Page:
Syria talks hang in the balance

The main Syrian opposition coalition the High Negotiations Committee plans to boycott the peace talks in Geneva until its humanitarian demands are met. Are the talks doomed to fail?

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The Guardian (GB) /

West must not abandon Syrian opposition

The West should show more solidarity with the main Syrian opposition bloc, the left-liberal daily The Guardian writes in view of its announcement that it won't take part in the Geneva peace talks:

“After the setbacks it has recently endured, it must seem easy to pressure the opposition. But the proper place for pressure is on Mr Assad’s backers in Moscow and Tehran. Washington seems to believe that Russia will ultimately back a settlement in Syria that would sideline Mr Assad and that its cooperation must be sought under any circumstance. Yet Russia has so far appeared to be more intent on undermining talks than on enabling them. ... Talks for the sake of talks may give an illusion of progress but they come at a high price for Syrians, and western security too.”

Hürriyet Daily News (TR) /

Turkey's Kurdish problem far from over

The head of the Syrian-Kurdish PYD party, Salih Muslim, has not been invited to take part in the Syria conference after Turkey threatened to boycott the meeting if he was. But Ankara has scored only a temporary victory, the liberal daily Hürriyet Daily News believes:

“The shape Syria takes in the future will to be determined by the fighting on the ground. This means the Syrian army will continue to advance against the opposition with Russian air support, while the YPG continues to advance against ISIL with U.S. air support. The last points reached by the Syrian regime and the Kurds will determine the lines of demarcation between the warring sides at the peace table. In other words, Turkey’s nightmare of seeing an autonomous Kurdish region along its Syrian border, controlled by U.S. and Russian backed factions that it opposes, is far from over yet.”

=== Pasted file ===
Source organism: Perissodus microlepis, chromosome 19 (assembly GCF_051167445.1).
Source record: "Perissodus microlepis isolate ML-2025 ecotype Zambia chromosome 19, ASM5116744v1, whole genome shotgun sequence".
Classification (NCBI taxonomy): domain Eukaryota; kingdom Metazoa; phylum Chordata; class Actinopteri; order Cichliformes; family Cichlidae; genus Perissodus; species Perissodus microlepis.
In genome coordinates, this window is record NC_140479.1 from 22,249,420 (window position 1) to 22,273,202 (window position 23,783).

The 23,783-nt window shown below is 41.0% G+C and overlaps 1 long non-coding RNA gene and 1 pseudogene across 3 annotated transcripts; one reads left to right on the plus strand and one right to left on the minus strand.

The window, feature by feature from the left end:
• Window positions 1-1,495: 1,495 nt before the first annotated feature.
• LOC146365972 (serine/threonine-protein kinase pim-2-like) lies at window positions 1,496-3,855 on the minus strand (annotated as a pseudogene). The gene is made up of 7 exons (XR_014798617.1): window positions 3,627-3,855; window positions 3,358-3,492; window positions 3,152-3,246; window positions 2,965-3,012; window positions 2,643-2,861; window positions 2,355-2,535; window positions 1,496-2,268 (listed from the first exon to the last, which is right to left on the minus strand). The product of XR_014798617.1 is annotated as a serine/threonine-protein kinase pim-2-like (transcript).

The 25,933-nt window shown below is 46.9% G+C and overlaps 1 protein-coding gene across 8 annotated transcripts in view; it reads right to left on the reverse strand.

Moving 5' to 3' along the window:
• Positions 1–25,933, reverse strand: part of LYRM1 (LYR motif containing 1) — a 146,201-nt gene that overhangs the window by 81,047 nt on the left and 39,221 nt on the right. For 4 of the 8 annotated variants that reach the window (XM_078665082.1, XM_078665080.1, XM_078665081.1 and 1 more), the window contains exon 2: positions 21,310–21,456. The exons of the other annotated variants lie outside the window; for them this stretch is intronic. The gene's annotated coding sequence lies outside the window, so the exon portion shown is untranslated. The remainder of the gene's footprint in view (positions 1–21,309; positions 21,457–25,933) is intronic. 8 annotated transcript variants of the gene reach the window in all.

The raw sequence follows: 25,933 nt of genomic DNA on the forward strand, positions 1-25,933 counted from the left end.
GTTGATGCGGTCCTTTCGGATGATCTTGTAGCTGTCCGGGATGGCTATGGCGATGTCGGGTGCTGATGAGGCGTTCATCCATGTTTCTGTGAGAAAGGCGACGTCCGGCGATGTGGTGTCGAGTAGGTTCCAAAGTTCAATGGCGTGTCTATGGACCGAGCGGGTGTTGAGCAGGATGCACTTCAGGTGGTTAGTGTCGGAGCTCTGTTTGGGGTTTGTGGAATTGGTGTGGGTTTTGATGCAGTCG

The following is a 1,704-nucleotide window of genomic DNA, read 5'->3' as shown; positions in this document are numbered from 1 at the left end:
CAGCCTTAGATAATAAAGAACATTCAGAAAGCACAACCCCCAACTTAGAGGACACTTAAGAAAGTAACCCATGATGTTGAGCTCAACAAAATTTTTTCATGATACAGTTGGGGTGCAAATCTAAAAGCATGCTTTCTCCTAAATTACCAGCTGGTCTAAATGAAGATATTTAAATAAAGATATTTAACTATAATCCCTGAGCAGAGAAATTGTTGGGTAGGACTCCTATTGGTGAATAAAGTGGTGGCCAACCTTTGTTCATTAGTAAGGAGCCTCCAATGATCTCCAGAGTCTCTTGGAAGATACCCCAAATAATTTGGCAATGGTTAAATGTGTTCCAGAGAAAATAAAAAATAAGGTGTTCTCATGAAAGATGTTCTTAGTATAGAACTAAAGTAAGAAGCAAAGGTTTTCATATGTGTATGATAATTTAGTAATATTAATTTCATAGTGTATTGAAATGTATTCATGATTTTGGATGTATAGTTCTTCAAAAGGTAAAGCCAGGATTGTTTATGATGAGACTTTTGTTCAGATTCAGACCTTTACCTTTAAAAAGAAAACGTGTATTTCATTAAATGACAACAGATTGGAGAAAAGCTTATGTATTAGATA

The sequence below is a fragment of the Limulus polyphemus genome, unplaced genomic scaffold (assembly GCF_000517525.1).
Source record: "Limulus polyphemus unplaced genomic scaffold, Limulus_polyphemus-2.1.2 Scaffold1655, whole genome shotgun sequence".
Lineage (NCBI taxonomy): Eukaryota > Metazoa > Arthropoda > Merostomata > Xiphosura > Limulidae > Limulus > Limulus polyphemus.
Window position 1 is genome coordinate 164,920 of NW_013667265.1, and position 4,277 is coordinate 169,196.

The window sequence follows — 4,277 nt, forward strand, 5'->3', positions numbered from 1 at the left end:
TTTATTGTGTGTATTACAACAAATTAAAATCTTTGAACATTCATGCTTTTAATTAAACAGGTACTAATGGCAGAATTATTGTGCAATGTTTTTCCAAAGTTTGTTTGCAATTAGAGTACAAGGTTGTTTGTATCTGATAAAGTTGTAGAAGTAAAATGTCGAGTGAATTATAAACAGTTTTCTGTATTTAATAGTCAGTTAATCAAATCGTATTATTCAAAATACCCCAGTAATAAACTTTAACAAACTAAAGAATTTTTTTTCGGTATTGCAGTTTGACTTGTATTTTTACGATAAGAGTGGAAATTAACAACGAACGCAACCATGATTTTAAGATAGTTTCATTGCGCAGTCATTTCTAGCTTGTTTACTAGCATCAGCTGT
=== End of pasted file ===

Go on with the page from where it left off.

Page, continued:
Tages-Anzeiger (CH) /

Islamists must take part in Syria talks

A solution for war-torn Syria won't be possible if Islamist groups are excluded from the negotiations, the centre-left daily Tages-Anzeiger believes:

“They are unsavoury partners both ideologically and regarding human rights and international law, Moscow's right there. However if those were the sole criteria the Assad regime too would have long since disqualified itself as a negotiating partner. It stresses its legitimacy at the same time as it bombards its own population. The Islamists have tens of thousands of fighters in Syria. Excluding them would mean any ceasefire was doomed from the start. However this war can't be won militarily. That should be clear even to Moscow by now.”

Radikal (TR) /

Ankara losing all credibility

If Turkey goes on blocking the peace talks people will stop believing that it really wants to fight the IS militia, the liberal online portal Radikal argues:

“If a ceasefire were achieved all parties could refocus their fighting on targeting the IS, and in that way start to tackle the problem. In the current situation all parties - the Syrian regime, Russia, Iran, the [Shia] Hezbollah, the Syrian opposition, the [Kurdish] PYD, Turkey and the US - must fight the IS together. With the exception of Turkey all of these parties accept this equation. But as long as Turkey continues to oppose it, it will convince no one that it really does want to stop the bloodshed and sees the IS as a terrorist organisation.”

More opinions

Tages-Anzeiger (CH) / 29 January 2016
  Ceasefire not a priority for anyone in Syria talks (in German)
Frankfurter Allgemeine Zeitung (DE) / 25 January 2016
  Syria the showplace of the new East-West conflict (in German)